Marathon from Hell Part 1
X-Country Marathon in Alafia River State Park Nov 17, 2013
Started with hubby, Alyssa, Jenni, Hea, Mike, and Zach. The course was two 13.1 laps around the park.
Completed half due to injury: Hea
Completed half due to no desire to finish this ridiculously unfun trail race, plus didn't care whether he ever finished a marathon in his life: hubby
That means we lost two out of seven people in our group alone. There were likely a lot more DNFs at this race.
I imagine there are worse marathons. The Sahara Desert Marathon, for example. The hills in places like San Francisco make it difficult to even compare to the X-Country Marathon in Florida. There are inclines, not hills. Therefore, I resisted titling this post Worst Marathon Ever. It was my worst ever, but there are so many factors contributing to why some races are tougher than others.
This one was tough, first of all, because it was 85 degrees and humid. Total fluke. No one's fault. It didn't help that the race started at 7:30 AM, but the organizers can't control the weather. However, the rest of the factors were primarily the fault of the organizers, who did not impress. With Fit2Run as the major sponsor, it's surprising someone doesn't shape up this race.
The lack of ANY medical stations was downright foolish, if not illegal. Should be for a marathon. The minimal number of water stations would have made the race challenging if it had been 70 degrees. At 85, it was a nightmare. Between mile 6 and 9 (a solid three-mile stretch) there was no water station. Because this race was two laps, that was also true for miles 17 through 20. The lack of shade for a trail run was completely shocking. We assumed that 90 percent of this race would be shaded, but only about 10 percent had shade. The rest was full, blasting sun, making the scenery irrelevant because I didn't care. All I wanted was some shade and some water.
|This is the majority of the race, trail open to the sun. There were lots of pretty spots, but I wished we were running through the woods versus open trail. Pic by Jenni.|
In that three-mile stretch of no water, one man wandered off the trail and passed out in the woods from heat stroke. He was luckily found by a fellow runner who had to run two miles to the nearest water station. An ambulance came, but I have no idea how long it took from the onset of heat stroke to him being put in the ambulance, but the assumption is a long time.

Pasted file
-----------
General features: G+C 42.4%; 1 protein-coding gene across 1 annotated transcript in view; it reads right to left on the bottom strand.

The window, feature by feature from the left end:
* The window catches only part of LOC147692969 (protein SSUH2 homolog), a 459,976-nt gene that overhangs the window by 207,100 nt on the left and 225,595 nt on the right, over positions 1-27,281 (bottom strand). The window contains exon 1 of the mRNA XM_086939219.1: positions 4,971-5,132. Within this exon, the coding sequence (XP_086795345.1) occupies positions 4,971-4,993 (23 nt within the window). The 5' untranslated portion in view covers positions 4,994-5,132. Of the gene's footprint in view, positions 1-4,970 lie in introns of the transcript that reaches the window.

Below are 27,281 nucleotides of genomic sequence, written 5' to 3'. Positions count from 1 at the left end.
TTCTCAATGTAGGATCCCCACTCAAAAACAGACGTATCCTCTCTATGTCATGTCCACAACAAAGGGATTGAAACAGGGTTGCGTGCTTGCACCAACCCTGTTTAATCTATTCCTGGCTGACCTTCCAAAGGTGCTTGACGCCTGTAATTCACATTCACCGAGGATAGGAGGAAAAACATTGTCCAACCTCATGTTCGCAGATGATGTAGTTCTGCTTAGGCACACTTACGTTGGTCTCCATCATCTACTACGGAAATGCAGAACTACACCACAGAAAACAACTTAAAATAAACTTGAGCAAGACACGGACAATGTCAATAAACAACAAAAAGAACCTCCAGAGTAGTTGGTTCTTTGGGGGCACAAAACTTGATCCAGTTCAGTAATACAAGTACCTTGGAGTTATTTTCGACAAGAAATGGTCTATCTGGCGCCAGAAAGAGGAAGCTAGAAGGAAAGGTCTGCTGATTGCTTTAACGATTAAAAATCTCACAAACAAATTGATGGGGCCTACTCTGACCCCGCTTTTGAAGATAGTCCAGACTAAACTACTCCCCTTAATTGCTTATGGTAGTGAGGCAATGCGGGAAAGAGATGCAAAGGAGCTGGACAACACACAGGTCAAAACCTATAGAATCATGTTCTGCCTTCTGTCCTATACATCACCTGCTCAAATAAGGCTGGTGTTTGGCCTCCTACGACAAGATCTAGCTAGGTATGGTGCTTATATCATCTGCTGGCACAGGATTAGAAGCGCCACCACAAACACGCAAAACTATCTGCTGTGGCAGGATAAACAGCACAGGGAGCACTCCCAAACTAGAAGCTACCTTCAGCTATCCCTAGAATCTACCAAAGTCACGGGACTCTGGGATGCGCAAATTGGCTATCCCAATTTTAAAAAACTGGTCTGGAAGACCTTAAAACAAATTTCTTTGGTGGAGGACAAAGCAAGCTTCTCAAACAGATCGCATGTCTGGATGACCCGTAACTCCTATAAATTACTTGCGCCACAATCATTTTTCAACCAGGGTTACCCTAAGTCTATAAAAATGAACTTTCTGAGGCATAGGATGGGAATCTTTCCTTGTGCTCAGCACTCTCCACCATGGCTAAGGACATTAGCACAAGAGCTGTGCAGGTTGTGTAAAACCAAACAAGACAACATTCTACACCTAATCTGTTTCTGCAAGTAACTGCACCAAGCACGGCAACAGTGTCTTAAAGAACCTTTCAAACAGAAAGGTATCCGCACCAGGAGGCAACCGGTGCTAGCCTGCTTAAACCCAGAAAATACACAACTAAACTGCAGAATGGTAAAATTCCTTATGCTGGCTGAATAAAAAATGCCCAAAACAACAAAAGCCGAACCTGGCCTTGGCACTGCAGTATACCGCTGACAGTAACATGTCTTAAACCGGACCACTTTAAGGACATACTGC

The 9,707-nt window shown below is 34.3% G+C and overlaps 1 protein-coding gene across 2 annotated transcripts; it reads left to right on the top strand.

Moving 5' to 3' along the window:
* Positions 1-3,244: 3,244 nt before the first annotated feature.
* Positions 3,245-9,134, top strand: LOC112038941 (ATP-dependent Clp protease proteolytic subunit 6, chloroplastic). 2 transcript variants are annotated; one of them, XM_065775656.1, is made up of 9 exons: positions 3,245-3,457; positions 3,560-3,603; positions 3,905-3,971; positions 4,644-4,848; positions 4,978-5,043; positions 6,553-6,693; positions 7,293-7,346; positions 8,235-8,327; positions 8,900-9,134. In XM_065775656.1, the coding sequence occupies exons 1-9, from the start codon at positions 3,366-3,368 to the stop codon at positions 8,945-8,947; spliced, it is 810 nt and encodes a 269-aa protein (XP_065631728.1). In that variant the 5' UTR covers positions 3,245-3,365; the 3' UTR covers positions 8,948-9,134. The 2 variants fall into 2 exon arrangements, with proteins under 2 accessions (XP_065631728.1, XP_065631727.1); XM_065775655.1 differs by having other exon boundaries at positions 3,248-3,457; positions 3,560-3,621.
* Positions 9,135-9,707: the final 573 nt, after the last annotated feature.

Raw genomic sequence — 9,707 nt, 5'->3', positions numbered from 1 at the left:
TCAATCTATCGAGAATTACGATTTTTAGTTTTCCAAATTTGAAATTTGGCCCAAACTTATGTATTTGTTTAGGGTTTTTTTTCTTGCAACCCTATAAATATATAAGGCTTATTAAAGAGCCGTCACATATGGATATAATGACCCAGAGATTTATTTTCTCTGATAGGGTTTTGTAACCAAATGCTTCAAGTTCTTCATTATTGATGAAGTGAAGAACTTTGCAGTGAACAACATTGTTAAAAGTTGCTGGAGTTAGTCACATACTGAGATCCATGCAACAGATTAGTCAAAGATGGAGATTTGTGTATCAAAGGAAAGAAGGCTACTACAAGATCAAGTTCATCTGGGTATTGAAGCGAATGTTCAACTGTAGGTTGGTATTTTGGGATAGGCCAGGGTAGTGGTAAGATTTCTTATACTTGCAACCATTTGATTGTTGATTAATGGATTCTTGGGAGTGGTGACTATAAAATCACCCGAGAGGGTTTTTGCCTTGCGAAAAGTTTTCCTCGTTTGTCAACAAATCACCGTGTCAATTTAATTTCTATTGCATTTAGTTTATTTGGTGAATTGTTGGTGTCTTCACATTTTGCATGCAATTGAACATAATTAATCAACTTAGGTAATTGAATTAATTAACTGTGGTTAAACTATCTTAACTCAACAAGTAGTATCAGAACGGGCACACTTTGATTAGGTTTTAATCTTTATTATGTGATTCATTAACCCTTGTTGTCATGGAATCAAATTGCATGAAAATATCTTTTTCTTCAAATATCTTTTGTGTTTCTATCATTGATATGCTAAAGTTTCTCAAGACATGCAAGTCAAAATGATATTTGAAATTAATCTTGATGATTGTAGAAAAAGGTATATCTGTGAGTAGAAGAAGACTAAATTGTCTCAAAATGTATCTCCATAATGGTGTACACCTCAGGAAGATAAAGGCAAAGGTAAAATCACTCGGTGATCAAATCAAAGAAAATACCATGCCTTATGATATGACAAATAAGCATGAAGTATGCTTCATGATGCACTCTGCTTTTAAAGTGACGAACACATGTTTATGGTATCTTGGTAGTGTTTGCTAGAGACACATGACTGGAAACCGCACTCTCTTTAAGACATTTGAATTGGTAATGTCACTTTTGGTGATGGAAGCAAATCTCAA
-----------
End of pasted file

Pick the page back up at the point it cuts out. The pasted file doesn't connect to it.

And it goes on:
Our friend, Jenni, stopped sweating around mile 17. She knew that was a bad sign (and hubby confirmed that is a sign of heat stroke). Then she started hallucinating, a sure sign of heat stroke. She saw a giant black and white bunny on the side of the trail, and she quickly realized it wasn't real. Then she saw a man standing in the woods with a jacket, and she decided that at the next water station (about two miles away) that she would stop and dump water on her head and drink for five minutes. That probably saved her from passing out like the other guy.
As for me, the fact that Alyssa, hubby, and I made it to the starting line seven minutes late was a minor factor in the scheme of things. Although I felt stressed about it at the time, looking back, that was the least of our worries. The race was so small (about 150 people) that we had to really search for the start sign.
|Mike, Hea, Jenni, Zach. So......yeah.....Brian, Alyssa, and I aren't there yet. Hea's cam pic.|
Now I know why this race is so small. They can't possibly have returning runners. But that also made it feel like we were the only people out on the trail. Sweet Hea and Jenni waited for us at the first water station. Hubby caught up to the two guys and bowed out at the halfway point. Smart man.
|That's Hea ahead while she and Jenni made their way to the first water station. Pic by Jenni.|
The four of us women (Hea, Jenni, Alyssa, and I) ran the first ten miles together. That was pretty fun, at first, with the feeling that we were the only ones there. We chatted and enjoyed each other's company.
|From top left: me, Hea. Alyssa, and Jenni. So much fun early on. Pic by Jenni.|
Again, at first.
Quickly, we realized how little shade there was and how few and far between the water stations were. The inclines (which we assumed would be minimal because of the course description on the site) were frequent and some were fairly steep for Florida. None of us trained for that thanks to the website's "easy trail" description. The trail itself was extremely difficult to navigate. What I mean is that you had to pay attention to every step because a misstep could mean a twisted ankle.
And it happened. Poor bride-to-be Hea hit a pothole and twisted her ankle three weeks before her wedding around mile 6 (guessing). She pushed through until about mile 10, and then started feeling dizzy. She needed to walk, and we told her not to feel bad if she had to stop because it wasn't worth messing up her wedding day. She decided to stop at the half. Smart woman.
The late start and the lack of any mile markers threw me off a bit, too. There is something kind of cool about not knowing how far you still have to go, but none of us had a watch. We had no concept of our pace, and I suspected it was too fast for me.
It's strange to look back and say, wow, I did it, and at the same time have to warn others not to bother.
Coming up next....
Marathon from Hell Part II and It's True: Alyssa and I have lost our minds and signed up for the Clearwater Marathon Jan 19th.
Thanks for the pics, Jenni and Hea!